Fortunately, each of us is blessed with a bishop. He can work closely with the Lord to help pull you out of the whirlpool and save your life.

I have found, on a personal level, some of the most tender moments in my own life have come when I have sought the Lord’s forgiveness and found it. It is an extraordinary experience. The Lord’s forgiveness melts away the pains of regret, brings a deep and thorough soul cleansing, and fills us with His love and His joy. If there is one big lesson I have learned, it is how merciful the Lord is to all those who choose to repent and to come unto Him, as was just spoken by Joao earlier.

“I will be merciful unto them, saith the Lord God, if they will repent and come unto me; for my arm is lengthened out all the day long” (see 2 Nephi 28:32). Don’t you love that metaphor, that image? His arm is lengthened out all the day long. He is just reaching out to grab you and to hold you, pull you back in. That image of the Lord’s arm being lengthened out is just like I would imagine a rescuer, sitting on the rock right next to the Room of Doom, reaching out his arm to grab my arm. Let me help pull you in and get you out of that danger. I am so grateful for the Lord, because that’s what He wants to do. He has already atoned for our sins. He wants us to reach out and grab His hand and let Him help us to safety.

Four: Come and find fellowship

The river of life can be painful. We can and do get hurt. There are those here in the congregation today who may be feeling hurt or damaged or filled with pain. You may have experienced heartache or the loss of a loved one, either physically or spiritually. The Lord has restored His Church so that we can gather together to help each other.

Each of us can help ease one another’s burdens by being loving, by not judging, and by giving the gift of kindness to one another, just the same as on the river. By working together, we can encourage each other, support each other, learn from each other, and even rescue one another when we go over. We are grateful that we have wards, that we have groups, that we have families, that we have friends that can be wonderful supports of fellowship to help us on this journey and this river of life.

Number five: Come and find strength

In the river of life, we cannot float passively along. We have to act or we will be acted upon by the currents of commotion. That takes strength both mentally and spiritually. That takes real paddling. That takes listening to the voice of the Guide, even when it gets hard, and even when we get tired.

I’m asking each of you to really paddle—not just sit back and talk about who is not doing this or that, or whether your boat captain knows what he is doing. The rapids are getting bigger. Focus your attention on following the Lord, our Guide and our Redeemer.

The Lord has promised: “Peace I leave with you, my peace I give unto you; not as the world giveth, give I unto you.” Then He says this, and I think this is something for our day, for us to remember and be reminded of: “Let not your heart be troubled, neither let it be afraid” (John 14:27).

Brothers and sisters, resist the temptation of fear. Do not give into it. Do not feed it with your thoughts. Fear undermines your faith. Fear steals your power to act and to exercise faith. Do not yield to it. Note it for what it is, and do not give your thoughts to it. Do not surrender to that which you don’t know. Build on the sacred experiences that you have had. Do not forsake the Lord our Guide because you cannot explain everything. I urge you not to criticize those who have been called by the Lord as prophets and apostles. They are human, and yet they have keys. The revelation of God is with them. Stay out of the currents of commotion that would steal away your faith and your power.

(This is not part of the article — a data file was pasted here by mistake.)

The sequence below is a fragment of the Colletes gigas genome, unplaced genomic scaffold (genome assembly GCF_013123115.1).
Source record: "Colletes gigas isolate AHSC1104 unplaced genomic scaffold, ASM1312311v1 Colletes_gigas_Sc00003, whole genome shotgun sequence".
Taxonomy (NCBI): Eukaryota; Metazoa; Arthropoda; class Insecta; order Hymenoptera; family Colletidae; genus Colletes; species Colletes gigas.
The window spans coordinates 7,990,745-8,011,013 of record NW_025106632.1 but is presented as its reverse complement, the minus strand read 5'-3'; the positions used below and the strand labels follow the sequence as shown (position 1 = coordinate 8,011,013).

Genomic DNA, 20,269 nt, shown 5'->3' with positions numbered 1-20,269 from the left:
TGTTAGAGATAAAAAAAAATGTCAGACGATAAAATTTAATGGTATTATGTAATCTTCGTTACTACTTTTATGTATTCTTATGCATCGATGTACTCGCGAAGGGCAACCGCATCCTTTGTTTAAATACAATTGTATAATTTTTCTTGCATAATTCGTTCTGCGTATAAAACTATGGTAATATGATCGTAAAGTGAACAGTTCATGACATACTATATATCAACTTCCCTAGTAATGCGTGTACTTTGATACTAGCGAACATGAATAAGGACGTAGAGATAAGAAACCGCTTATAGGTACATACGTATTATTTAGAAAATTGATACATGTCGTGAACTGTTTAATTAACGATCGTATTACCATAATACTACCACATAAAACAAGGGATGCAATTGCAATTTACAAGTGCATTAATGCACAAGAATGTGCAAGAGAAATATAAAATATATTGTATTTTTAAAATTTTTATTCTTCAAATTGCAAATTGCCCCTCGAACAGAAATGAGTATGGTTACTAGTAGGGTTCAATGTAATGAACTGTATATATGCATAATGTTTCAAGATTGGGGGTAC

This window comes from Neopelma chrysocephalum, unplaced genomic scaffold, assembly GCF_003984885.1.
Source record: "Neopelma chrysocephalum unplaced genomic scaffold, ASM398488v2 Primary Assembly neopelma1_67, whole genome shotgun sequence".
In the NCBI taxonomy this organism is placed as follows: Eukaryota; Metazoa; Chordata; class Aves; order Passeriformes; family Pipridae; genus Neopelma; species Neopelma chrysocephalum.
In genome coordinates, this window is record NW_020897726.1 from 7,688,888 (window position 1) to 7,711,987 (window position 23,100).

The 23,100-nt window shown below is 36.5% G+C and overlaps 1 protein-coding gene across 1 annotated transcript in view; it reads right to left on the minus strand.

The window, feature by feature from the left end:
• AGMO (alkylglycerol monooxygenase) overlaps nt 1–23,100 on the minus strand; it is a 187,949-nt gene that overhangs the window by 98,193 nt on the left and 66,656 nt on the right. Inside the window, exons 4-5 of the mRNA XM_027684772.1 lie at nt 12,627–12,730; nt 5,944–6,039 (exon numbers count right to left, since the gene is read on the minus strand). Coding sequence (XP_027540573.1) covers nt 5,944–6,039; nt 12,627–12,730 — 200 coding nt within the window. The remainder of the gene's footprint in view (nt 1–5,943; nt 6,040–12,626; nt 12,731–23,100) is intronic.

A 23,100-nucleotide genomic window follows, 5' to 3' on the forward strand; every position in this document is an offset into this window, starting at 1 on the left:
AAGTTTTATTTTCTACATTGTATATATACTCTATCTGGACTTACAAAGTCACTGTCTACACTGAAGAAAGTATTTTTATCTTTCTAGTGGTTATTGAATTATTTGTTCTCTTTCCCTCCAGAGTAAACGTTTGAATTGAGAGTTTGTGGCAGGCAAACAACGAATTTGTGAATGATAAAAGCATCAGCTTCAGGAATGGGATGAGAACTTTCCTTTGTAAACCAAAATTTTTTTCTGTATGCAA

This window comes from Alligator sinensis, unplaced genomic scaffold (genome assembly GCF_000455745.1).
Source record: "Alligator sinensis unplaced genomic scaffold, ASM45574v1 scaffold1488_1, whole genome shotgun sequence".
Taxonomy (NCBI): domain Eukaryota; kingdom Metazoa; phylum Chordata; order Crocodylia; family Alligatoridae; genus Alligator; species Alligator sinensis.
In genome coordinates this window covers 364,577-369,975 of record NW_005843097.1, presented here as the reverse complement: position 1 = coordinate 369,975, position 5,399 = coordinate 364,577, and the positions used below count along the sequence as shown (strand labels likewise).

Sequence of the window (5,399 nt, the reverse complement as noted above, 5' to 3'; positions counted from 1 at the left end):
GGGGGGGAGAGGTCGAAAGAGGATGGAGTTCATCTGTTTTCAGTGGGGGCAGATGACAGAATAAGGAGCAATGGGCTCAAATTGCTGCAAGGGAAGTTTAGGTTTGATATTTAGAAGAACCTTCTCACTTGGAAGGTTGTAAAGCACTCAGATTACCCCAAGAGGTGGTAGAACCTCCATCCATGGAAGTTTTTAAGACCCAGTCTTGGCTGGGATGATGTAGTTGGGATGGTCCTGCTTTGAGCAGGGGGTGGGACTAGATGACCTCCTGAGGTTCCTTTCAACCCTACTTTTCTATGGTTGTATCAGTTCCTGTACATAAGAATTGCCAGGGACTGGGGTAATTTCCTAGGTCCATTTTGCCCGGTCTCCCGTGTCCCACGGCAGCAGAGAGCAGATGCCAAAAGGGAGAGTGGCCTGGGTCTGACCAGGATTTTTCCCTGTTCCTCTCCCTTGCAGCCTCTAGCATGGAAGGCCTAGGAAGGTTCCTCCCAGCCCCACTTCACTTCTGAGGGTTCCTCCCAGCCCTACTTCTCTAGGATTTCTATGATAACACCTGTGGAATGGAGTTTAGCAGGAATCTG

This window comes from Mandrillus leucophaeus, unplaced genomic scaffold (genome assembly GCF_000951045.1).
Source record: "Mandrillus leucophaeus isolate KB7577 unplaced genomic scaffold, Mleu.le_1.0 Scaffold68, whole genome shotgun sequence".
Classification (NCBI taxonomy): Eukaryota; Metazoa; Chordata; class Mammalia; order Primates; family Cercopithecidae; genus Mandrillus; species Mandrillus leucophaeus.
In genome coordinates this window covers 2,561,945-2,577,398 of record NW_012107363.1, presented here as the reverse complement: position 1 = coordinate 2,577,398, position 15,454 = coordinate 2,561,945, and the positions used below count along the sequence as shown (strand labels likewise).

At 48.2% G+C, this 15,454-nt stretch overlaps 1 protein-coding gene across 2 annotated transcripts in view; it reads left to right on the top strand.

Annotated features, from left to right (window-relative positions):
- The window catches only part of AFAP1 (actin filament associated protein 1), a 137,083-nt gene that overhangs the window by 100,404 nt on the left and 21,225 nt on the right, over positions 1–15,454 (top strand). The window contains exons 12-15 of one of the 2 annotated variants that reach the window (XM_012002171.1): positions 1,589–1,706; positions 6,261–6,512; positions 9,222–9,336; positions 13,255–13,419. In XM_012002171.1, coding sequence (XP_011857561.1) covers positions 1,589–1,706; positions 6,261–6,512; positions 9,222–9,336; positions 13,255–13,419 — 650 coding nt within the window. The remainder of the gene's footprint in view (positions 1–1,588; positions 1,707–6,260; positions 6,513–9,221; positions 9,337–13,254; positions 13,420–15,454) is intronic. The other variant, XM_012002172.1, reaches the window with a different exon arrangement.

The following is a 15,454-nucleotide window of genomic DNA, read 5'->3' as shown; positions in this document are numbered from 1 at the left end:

In conclusion, let me testify that this is the work of God, that this is a plan of salvation that our Heavenly Father laid out—a plan with agency, with challenges, with rapids, with all the experiences that you are facing and that you will face in the years ahead. However, He has not left us without a Guide. I am so grateful for that Guide. I am so grateful for the Savior Jesus Christ, for the restoration of His Church, and the principles of the gospel that have been restored, that give us understanding, that help us orient ourselves so that we know exactly how to get through the difficulties that we have in our lives and the difficulties that lay ahead.

I am so thankful for His love, for His mercy. I am grateful for each of you. I am grateful for the fact that you were born for this. You were born to come in a day such as this. I’m optimistic about what lies ahead. Whenever we see the difficulties of life rise up, we see the power of God extended and expanded through you and with you. He is with us. He will continue with us. There are great days ahead.

I hope that you will have faith and hope and confidence, and not get stuck swirling in the currents of commotion. Stay above them. Listen to the Guide. Pull hard, and you will discover all of the joys and hopes and dreams that you have ahead of you.

In conclusion, I add my words to those which have been said many, many times throughout history: “I would that ye should come unto Christ, who is the Holy One of Israel, and partake of His salvation, and the power of his redemption” (see Omni 1:26). In the name of Jesus Christ, amen.

Bio

David Sturt is an Executive Vice President of the O.C. Tanner Company, a $500 million global recognition and workplace culture company. He is also a New York Times bestselling author of "Great Work: How to Make a Difference People Love," and newly released "Appreciate: Celebrate People, Inspire Results." He was recently named one of the top three most influential visionaries in the incentives industry by Incentives Magazine.

His work and interviews have been published in Harvard Business Review, Wall Street Journal, Fortune, and NPR, and he co-authors a weekly leadership column on Forbes.com. David has spoken at TEDx, and to thousands of business leaders at conferences and companies all over the world.

David has a degree in training and development, an MBA from BYU, and has two decades of experience in research, innovation and leadership. He was born in England, raised in South Africa (where his family joined the LDS Church), and educated in the U.S. and Asia.

David has been married for 31 years and loves being with his wife, Stacie, and their four children and spouses. He enjoys golf and tennis and all kinds of watersports including windsurfing and surfing.

He is currently serving as stake president of the Salt Lake Cottonwood Stake.